Ad Alert


Consumers looking to increase their wealth may need to look elsewhere.

In an online video ad published on, “America’s Top Trader” Eric Fry warns that the AI revolution will only increase financial inequality but that the investment research he provides will land you “on the right side of the wealth gap.”

Specifically, Fry says that he has compiled reports about which AI stocks to invest in and which to avoid, giving consumers “multiple chances to make as much as 10 times [their] money.” The best part? The reports are “completely free.”

The reality? Well, first of all, the reports are not free. In order to access them, you need to sign up for Fry’s Investment Report newsletter, which costs $49 per year.

In addition, if you happen to read the disclosures and details page linked in a paragraph of fine print below the video, you might see that it states that, “The first thing to know about our business is that we are NOT money managers, brokers or fiduciaries of any kind.” It continues:

Our published work is NOT a low-price replacement for an experienced money manager, broker, or investment advisor. Instead, we are a publishing company and the indicators, strategies, reports, articles, and all other features of our products are provided for informational and educational purposes only. Under no circumstances should you construe anything that appears in our newsletters, reports, or on our website as personalized investment advice. … You shouldn’t make any investment decision based solely on what you read here.

Finally, despite Fry devoting the video (which was flagged by a reader) to how much wealth you’ll create off his stock tips, the disclosure page states, It is very unlikely (though it does happen from time to time) that you will become wealthy from trading stocks, bonds, options, commodities, or other financial instruments.”

In October 2021, the FTC warned more than 1,100 companies that pitch money-making opportunities that:

Claims of “potential” earnings imply that such earnings are representative of what the typical participant achieves. Before making such a claim regarding potential earnings (e.g., via a testimonial of a well-paid member), the advertiser must possess adequate substantiation that the experience described is representative of what participants will generally achieve. If the claim is not representative, the advertisement must avoid giving that impression.

The FTC also says that fine print isn’t supposed to contradict other statements in ads or clear up false impressions the ad might leave and it cannot be used to cure false or misleading ad claims. In addition, disclosures of important information must be conspicuous (i.e., not buried in a document linked in the fine print).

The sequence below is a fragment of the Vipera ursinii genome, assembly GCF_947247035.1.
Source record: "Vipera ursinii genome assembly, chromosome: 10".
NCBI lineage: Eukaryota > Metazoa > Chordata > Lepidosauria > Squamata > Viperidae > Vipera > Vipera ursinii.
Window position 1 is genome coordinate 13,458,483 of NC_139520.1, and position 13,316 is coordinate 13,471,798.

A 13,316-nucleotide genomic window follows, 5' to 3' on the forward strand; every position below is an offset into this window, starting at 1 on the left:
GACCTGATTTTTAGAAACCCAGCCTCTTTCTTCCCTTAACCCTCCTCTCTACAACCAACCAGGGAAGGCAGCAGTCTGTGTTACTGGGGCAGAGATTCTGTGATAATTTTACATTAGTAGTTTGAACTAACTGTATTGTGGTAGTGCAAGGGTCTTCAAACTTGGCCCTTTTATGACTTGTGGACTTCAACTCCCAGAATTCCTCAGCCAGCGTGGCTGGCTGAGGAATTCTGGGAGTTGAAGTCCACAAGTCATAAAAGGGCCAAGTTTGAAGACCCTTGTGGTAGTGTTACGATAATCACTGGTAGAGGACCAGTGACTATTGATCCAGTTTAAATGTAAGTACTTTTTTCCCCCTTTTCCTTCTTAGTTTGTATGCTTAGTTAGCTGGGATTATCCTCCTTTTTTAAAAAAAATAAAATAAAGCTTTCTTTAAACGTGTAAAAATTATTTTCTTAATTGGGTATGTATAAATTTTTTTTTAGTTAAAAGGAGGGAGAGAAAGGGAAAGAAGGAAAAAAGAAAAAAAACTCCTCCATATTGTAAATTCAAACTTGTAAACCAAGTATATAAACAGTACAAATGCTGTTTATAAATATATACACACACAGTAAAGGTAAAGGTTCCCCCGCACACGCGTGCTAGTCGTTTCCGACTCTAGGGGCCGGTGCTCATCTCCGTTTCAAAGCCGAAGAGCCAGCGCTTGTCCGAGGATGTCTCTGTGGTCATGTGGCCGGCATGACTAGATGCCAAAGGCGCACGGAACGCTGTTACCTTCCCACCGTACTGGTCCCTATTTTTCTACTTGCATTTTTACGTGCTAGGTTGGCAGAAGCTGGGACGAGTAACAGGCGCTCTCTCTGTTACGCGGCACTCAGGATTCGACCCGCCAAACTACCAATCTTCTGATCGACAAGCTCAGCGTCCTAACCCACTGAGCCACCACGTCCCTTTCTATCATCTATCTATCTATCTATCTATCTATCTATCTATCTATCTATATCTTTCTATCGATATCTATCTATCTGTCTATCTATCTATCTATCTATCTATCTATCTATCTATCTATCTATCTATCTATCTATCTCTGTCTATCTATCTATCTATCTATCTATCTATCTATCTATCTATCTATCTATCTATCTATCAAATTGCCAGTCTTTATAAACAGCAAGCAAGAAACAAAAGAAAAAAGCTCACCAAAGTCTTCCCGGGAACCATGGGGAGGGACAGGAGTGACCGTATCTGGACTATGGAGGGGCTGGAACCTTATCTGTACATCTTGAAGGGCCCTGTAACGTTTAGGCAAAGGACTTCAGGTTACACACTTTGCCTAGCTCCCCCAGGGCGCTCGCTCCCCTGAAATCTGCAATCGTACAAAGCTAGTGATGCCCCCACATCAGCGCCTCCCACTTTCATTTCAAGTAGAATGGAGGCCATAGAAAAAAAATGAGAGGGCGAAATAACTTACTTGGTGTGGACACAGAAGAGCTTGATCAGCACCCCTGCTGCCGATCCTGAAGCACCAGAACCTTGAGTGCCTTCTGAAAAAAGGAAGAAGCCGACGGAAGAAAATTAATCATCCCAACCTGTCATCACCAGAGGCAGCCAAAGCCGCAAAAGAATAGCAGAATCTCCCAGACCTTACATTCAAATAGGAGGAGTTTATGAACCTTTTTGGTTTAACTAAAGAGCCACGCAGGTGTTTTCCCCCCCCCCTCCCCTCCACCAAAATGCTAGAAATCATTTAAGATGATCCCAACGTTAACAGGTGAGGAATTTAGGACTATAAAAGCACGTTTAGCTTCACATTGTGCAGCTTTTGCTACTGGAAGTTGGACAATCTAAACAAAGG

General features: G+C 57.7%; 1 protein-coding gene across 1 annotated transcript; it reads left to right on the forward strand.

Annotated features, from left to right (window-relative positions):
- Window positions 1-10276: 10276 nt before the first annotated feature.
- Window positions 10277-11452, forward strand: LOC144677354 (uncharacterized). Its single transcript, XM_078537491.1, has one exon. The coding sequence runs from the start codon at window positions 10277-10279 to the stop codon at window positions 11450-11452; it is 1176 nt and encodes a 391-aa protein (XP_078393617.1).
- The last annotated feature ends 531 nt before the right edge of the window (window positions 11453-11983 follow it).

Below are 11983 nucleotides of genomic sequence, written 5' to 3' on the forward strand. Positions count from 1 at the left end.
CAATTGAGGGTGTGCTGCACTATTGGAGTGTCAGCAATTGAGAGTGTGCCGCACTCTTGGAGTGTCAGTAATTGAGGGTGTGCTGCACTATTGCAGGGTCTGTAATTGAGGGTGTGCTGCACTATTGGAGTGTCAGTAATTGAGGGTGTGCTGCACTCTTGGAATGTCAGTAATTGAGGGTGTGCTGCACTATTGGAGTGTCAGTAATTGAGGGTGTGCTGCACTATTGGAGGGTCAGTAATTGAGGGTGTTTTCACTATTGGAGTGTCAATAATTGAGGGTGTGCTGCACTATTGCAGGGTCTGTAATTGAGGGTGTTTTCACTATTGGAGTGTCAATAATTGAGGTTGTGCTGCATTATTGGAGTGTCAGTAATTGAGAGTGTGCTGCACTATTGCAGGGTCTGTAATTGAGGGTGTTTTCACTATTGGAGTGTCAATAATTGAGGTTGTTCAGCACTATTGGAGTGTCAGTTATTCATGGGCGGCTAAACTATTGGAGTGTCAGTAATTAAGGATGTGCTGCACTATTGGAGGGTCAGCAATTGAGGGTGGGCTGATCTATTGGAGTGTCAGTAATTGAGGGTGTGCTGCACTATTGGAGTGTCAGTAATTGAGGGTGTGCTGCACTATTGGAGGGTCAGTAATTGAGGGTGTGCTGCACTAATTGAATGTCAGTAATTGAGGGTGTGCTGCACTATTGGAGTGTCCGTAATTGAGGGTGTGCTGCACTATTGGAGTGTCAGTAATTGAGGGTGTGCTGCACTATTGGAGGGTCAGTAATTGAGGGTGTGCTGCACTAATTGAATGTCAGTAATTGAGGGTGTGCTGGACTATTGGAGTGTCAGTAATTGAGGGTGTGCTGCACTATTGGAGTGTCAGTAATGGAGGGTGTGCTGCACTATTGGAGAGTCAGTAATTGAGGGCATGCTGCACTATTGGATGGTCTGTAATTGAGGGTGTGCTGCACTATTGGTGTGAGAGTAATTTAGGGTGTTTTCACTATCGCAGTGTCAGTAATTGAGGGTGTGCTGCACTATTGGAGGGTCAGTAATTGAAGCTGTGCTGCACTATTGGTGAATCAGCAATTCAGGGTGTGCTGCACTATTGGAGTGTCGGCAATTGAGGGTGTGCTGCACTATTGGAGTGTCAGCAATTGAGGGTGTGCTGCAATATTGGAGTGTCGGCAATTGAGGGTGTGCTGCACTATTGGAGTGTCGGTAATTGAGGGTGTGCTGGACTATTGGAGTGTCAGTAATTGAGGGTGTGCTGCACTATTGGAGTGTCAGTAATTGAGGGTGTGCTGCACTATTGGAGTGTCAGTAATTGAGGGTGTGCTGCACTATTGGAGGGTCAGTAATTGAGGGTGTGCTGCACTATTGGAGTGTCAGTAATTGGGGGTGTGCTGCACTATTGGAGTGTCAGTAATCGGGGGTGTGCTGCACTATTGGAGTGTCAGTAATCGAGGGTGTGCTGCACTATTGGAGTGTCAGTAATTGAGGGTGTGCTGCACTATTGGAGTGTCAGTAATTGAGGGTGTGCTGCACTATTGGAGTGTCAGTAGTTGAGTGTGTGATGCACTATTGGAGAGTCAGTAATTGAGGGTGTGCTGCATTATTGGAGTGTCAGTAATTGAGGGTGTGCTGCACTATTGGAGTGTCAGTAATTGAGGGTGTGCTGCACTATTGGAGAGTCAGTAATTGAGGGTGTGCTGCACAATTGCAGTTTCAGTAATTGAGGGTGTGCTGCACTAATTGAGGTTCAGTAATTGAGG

Some additional red flags:

  • InvestorPlace is a subsidiary of MarketWise, whose largest shareholder is publishing giant Monument & Cathedral, formerly known as Agora. In 2021, investigated several Agora companies and found that they were marketing products using misleading financial representations (as well as unsubstantiated disease-treatment claims and dark patterns) in violation of an FTC settlement order. As a result, filed a complaint with the FTC.
  • There’s something fishy about Elon Musk’s purported “Project Omega.” While Fry quotes a Forbes article as saying, “Elon Musk’s [Project Omega] is set to unleash the greatest profit engine in history,” the actual article makes no mention of Elon Musk or Project Omega. Here’s the actual quote: “AI and machine learning (AI/ML) will unleash the greatest profit engine in history.”
  • If you attempt to leave the page while the video is playing, a pop-up message says “STOP!” Consumers are encouraged to finish watching the video or read the transcript instead. Fry also ramps up the pressure to make a decision fast, saying large “gains will only be possible if you act now.” Such tactics designed to trick and trap consumers are called dark patterns.

The bottom line? Consumers looking to increase their wealth should talk to an independent financial advisor before acting on any of Fry’s “hot stock tips” and, as always, read the fine print.

Find more of our coverage on investing here.

Our Ad Alerts are not just about false and deceptive marketing issues, but may also be about ads that, although not necessarily deceptive, should be viewed with caution. Ad Alerts can also be about single issues and may not include a comprehensive list of all marketing issues relating to the brand discussed.

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